This section is from the "Henley's Twentieth Century Formulas Recipes Processes" encyclopedia, by Norman W. Henley and others.
For the grinding of glass, iron, or steel laps and fine sand are first used; after that, the sand is replaced by emery. Then the polishing is started with pure lead or pure tin laps, and finished with willow wood laps. The polishing powder is tin putty, but peroxide of iron or dioxide of tin is a good polishing medium.
Pohl asserts that if glass is polished with crocus (Paris red) it appears of a dark or a yellowish-brown tint. He contends that the crocus enters the pores of the glass, and, to prevent this, he uses zinc white with the most satisfactory results.
Provide two pieces of cork, one concave and one convex (which may be cut to shape after fitting to the lathe). Take a copper cent or other suitable article and soft-solder a screw to fit the lathe, and then wax it to the cork; get a cheap emery wheel, such as is used on sewing machines. Polish the edge on the zinc collar of the emery wheel (or use a piece of zinc). The other cork should be waxed to a penny and centered. Spectacle lenses may be cut on the same emery wheel if the wheel is attached to the lathe so as to revolve. Another method is to take a common piece of window glass (green glass is the best) and make a grindstone of that, using the flat surface for grinding. Cement it on a large chuck, the glass being from 2 to 2.5 inches in diameter.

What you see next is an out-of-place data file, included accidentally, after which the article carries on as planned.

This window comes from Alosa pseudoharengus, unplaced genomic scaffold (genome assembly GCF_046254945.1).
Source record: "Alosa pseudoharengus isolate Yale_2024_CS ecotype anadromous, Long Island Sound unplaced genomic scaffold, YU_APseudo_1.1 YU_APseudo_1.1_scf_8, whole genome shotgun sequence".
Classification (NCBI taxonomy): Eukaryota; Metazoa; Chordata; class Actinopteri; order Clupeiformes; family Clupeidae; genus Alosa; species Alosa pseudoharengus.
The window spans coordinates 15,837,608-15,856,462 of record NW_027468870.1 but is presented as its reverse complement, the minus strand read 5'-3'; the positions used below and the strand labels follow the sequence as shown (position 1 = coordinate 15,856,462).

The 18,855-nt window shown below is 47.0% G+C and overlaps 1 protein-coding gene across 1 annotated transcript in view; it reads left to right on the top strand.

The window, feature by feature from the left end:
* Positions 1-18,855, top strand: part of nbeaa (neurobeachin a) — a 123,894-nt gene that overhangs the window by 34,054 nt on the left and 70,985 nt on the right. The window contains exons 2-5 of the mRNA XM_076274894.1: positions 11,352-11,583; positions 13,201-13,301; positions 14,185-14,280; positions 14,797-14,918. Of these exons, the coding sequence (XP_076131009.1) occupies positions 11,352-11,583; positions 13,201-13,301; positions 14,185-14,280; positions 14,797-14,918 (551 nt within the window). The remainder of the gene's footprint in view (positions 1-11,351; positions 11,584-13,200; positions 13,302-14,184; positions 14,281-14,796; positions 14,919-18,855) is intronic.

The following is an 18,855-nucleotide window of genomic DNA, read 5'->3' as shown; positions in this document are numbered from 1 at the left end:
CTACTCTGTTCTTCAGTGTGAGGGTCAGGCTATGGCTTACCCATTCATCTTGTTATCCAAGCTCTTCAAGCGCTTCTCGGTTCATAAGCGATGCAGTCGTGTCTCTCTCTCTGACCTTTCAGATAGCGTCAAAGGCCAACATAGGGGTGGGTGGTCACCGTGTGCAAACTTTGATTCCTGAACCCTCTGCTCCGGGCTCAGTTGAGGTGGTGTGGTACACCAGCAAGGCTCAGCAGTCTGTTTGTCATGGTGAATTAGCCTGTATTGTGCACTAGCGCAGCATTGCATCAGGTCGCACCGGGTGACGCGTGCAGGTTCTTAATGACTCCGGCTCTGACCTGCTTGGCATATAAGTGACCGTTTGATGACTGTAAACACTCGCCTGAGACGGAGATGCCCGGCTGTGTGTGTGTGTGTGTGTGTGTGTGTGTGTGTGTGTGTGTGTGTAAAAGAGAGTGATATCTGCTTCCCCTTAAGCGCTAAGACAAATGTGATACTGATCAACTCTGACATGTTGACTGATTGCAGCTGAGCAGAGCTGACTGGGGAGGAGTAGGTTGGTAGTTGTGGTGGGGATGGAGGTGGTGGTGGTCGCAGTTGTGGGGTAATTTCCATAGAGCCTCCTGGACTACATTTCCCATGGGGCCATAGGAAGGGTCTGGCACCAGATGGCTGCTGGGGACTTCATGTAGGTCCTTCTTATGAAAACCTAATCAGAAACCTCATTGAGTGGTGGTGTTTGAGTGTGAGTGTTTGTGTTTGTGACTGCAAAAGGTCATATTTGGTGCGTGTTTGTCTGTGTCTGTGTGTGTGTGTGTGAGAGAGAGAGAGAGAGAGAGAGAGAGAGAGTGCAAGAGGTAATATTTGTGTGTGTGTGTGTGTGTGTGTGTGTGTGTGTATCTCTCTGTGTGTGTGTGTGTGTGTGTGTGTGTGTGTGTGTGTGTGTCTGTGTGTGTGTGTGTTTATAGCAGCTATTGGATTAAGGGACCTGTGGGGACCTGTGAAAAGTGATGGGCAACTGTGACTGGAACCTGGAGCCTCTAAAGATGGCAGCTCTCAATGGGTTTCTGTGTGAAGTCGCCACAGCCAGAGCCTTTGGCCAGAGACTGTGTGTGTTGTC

A graver sharpened to a long point is twisted between the fingers, and pressed against the glass, the point being moistened from time to time with turpentine. When the hole is finished half way, the drilling should be commenced from the other side. The starting should be begun with care, as otherwise the graver is likely to slide out and scratch the lens. It is advisable to mark the point of drilling with a diamond, and not to apply too great a pressure when twisting the graver.
Put garlic, chopped in small pieces, into spirit of turpentine and agitate the mixture from time to time. Filter at the end of a fortnight, and when you desire to pierce the glass dip your bit or drill into this liquid, taking care to moisten it constantly to prevent the drill, etc., from becoming heated.
Place a little alum in acetic acid, dip your drill into this and put a drop of it on the spot where the glass is to be pierced.